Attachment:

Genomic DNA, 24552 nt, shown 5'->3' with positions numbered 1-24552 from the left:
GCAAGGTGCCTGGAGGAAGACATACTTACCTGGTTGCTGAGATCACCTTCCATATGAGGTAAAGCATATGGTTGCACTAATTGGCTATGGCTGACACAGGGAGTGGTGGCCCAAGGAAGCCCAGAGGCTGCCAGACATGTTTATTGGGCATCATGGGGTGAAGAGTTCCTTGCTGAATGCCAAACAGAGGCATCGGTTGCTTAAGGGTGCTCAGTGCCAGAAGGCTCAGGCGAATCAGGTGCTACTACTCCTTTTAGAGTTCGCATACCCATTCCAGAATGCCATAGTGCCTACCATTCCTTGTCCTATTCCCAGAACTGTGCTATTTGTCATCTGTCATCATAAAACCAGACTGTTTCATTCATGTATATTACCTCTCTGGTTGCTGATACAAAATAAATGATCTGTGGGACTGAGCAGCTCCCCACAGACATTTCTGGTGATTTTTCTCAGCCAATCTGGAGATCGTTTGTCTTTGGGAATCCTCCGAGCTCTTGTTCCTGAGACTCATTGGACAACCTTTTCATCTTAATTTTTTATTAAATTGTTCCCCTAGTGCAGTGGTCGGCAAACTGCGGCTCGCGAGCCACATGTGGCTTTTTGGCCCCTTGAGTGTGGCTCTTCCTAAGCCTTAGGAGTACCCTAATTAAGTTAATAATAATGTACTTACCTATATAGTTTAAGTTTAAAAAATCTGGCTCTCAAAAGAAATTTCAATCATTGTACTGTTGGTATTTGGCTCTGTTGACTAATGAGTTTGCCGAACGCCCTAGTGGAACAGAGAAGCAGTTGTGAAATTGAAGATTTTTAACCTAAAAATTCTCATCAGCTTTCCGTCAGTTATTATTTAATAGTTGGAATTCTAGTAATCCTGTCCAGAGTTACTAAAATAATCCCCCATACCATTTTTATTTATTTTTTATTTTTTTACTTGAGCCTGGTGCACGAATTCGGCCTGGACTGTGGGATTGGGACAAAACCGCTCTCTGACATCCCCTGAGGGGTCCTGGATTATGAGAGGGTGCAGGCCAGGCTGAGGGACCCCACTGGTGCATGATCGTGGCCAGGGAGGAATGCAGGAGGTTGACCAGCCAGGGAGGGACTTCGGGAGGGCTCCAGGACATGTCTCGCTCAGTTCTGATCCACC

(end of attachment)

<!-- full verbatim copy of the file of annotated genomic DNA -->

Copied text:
Genomic DNA, 24552 nt, shown 5'->3' with positions numbered 1-24552 from the left:
GCAAGGTGCCTGGAGGAAGACATACTTACCTGGTTGCTGAGATCACCTTCCATATGAGGTAAAGCATATGGTTGCACTAATTGGCTATGGCTGACACAGGGAGTGGTGGCCCAAGGAAGCCCAGAGGCTGCCAGACATGTTTATTGGGCATCATGGGGTGAAGAGTTCCTTGCTGAATGCCAAACAGAGGCATCGGTTGCTTAAGGGTGCTCAGTGCCAGAAGGCTCAGGCGAATCAGGTGCTACTACTCCTTTTAGAGTTCGCATACCCATTCCAGAATGCCATAGTGCCTACCATTCCTTGTCCTATTCCCAGAACTGTGCTATTTGTCATCTGTCATCATAAAACCAGACTGTTTCATTCATGTATATTACCTCTCTGGTTGCTGATACAAAATAAATGATCTGTGGGACTGAGCAGCTCCCCACAGACATTTCTGGTGATTTTTCTCAGCCAATCTGGAGATCGTTTGTCTTTGGGAATCCTCCGAGCTCTTGTTCCTGAGACTCATTGGACAACCTTTTCATCTTAATTTTTTATTAAATTGTTCCCCTAGTGCAGTGGTCGGCAAACTGCGGCTCGCGAGCCACATGTGGCTTTTTGGCCCCTTGAGTGTGGCTCTTCCTAAGCCTTAGGAGTACCCTAATTAAGTTAATAATAATGTACTTACCTATATAGTTTAAGTTTAAAAAATCTGGCTCTCAAAAGAAATTTCAATCATTGTACTGTTGGTATTTGGCTCTGTTGACTAATGAGTTTGCCGAACGCCCTAGTGGAACAGAGAAGCAGTTGTGAAATTGAAGATTTTTAACCTAAAAATTCTCATCAGCTTTCCGTCAGTTATTATTTAATAGTTGGAATTCTAGTAATCCTGTCCAGAGTTACTAAAATAATCCCCCATACCATTTTTATTTATTTTTTATTTTTTTACTTGAGCCTGGTGCACGAATTCGGCCTGGACTGTGGGATTGGGACAAAACCGCTCTCTGACATCCCCTGAGGGGTCCTGGATTATGAGAGGGTGCAGGCCAGGCTGAGGGACCCCACTGGTGCATGATCGTGGCCAGGGAGGAATGCAGGAGGTTGACCAGCCAGGGAGGGACTTCGGGAGGGCTCCAGGACATGTCTCGCTCAGTTCTGATCCACC